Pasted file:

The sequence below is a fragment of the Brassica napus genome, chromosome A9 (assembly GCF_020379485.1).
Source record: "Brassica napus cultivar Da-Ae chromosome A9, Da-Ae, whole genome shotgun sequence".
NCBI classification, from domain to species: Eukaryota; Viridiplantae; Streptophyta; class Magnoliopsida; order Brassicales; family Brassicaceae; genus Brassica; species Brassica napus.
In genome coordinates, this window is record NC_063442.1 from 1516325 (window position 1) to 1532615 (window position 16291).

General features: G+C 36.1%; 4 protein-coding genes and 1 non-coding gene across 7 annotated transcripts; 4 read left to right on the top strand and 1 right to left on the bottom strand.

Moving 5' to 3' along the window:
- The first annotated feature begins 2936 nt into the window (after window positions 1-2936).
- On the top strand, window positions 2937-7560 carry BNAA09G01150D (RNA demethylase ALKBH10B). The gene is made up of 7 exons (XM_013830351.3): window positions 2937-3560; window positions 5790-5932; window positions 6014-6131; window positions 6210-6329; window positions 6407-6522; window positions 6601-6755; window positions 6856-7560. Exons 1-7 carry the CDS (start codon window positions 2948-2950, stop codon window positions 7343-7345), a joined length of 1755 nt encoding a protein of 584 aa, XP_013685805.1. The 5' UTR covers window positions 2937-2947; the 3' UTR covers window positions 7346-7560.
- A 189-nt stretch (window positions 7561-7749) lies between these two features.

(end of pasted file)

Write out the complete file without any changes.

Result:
The sequence below is a fragment of the Brassica napus genome, chromosome A9 (assembly GCF_020379485.1).
Source record: "Brassica napus cultivar Da-Ae chromosome A9, Da-Ae, whole genome shotgun sequence".
NCBI classification, from domain to species: Eukaryota; Viridiplantae; Streptophyta; class Magnoliopsida; order Brassicales; family Brassicaceae; genus Brassica; species Brassica napus.
In genome coordinates, this window is record NC_063442.1 from 1516325 (window position 1) to 1532615 (window position 16291).

General features: G+C 36.1%; 4 protein-coding genes and 1 non-coding gene across 7 annotated transcripts; 4 read left to right on the top strand and 1 right to left on the bottom strand.

Moving 5' to 3' along the window:
- The first annotated feature begins 2936 nt into the window (after window positions 1-2936).
- On the top strand, window positions 2937-7560 carry BNAA09G01150D (RNA demethylase ALKBH10B). The gene is made up of 7 exons (XM_013830351.3): window positions 2937-3560; window positions 5790-5932; window positions 6014-6131; window positions 6210-6329; window positions 6407-6522; window positions 6601-6755; window positions 6856-7560. Exons 1-7 carry the CDS (start codon window positions 2948-2950, stop codon window positions 7343-7345), a joined length of 1755 nt encoding a protein of 584 aa, XP_013685805.1. The 5' UTR covers window positions 2937-2947; the 3' UTR covers window positions 7346-7560.
- A 189-nt stretch (window positions 7561-7749) lies between these two features.